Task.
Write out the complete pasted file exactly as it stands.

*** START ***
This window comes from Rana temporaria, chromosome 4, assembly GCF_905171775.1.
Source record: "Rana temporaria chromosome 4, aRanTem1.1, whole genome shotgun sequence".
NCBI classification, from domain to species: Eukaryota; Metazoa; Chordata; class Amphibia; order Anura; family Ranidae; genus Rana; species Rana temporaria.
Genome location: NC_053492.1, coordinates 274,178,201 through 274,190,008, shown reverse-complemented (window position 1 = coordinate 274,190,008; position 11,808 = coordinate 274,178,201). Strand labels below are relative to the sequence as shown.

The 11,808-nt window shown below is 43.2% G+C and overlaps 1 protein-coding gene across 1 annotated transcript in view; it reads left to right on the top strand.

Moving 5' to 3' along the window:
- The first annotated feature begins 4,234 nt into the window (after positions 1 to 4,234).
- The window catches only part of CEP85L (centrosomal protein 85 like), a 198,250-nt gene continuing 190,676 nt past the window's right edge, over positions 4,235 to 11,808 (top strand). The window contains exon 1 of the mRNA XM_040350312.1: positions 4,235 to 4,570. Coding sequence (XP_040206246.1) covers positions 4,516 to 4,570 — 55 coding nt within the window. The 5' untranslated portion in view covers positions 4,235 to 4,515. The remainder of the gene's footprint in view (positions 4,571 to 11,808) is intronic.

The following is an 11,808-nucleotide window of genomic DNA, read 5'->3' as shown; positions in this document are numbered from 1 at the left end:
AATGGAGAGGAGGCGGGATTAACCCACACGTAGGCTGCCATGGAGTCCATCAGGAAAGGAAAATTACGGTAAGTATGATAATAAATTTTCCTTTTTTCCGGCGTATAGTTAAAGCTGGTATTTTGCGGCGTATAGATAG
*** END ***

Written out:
This window comes from Rana temporaria, chromosome 4, assembly GCF_905171775.1.
Source record: "Rana temporaria chromosome 4, aRanTem1.1, whole genome shotgun sequence".
NCBI classification, from domain to species: Eukaryota; Metazoa; Chordata; class Amphibia; order Anura; family Ranidae; genus Rana; species Rana temporaria.
Genome location: NC_053492.1, coordinates 274,178,201 through 274,190,008, shown reverse-complemented (window position 1 = coordinate 274,190,008; position 11,808 = coordinate 274,178,201). Strand labels below are relative to the sequence as shown.

The 11,808-nt window shown below is 43.2% G+C and overlaps 1 protein-coding gene across 1 annotated transcript in view; it reads left to right on the top strand.

Moving 5' to 3' along the window:
- The first annotated feature begins 4,234 nt into the window (after positions 1 to 4,234).
- The window catches only part of CEP85L (centrosomal protein 85 like), a 198,250-nt gene continuing 190,676 nt past the window's right edge, over positions 4,235 to 11,808 (top strand). The window contains exon 1 of the mRNA XM_040350312.1: positions 4,235 to 4,570. Coding sequence (XP_040206246.1) covers positions 4,516 to 4,570 — 55 coding nt within the window. The 5' untranslated portion in view covers positions 4,235 to 4,515. The remainder of the gene's footprint in view (positions 4,571 to 11,808) is intronic.

The following is an 11,808-nucleotide window of genomic DNA, read 5'->3' as shown; positions in this document are numbered from 1 at the left end:
AATGGAGAGGAGGCGGGATTAACCCACACGTAGGCTGCCATGGAGTCCATCAGGAAAGGAAAATTACGGTAAGTATGATAATAAATTTTCCTTTTTTCCGGCGTATAGTTAAAGCTGGTATTTTGCGGCGTATAGATAG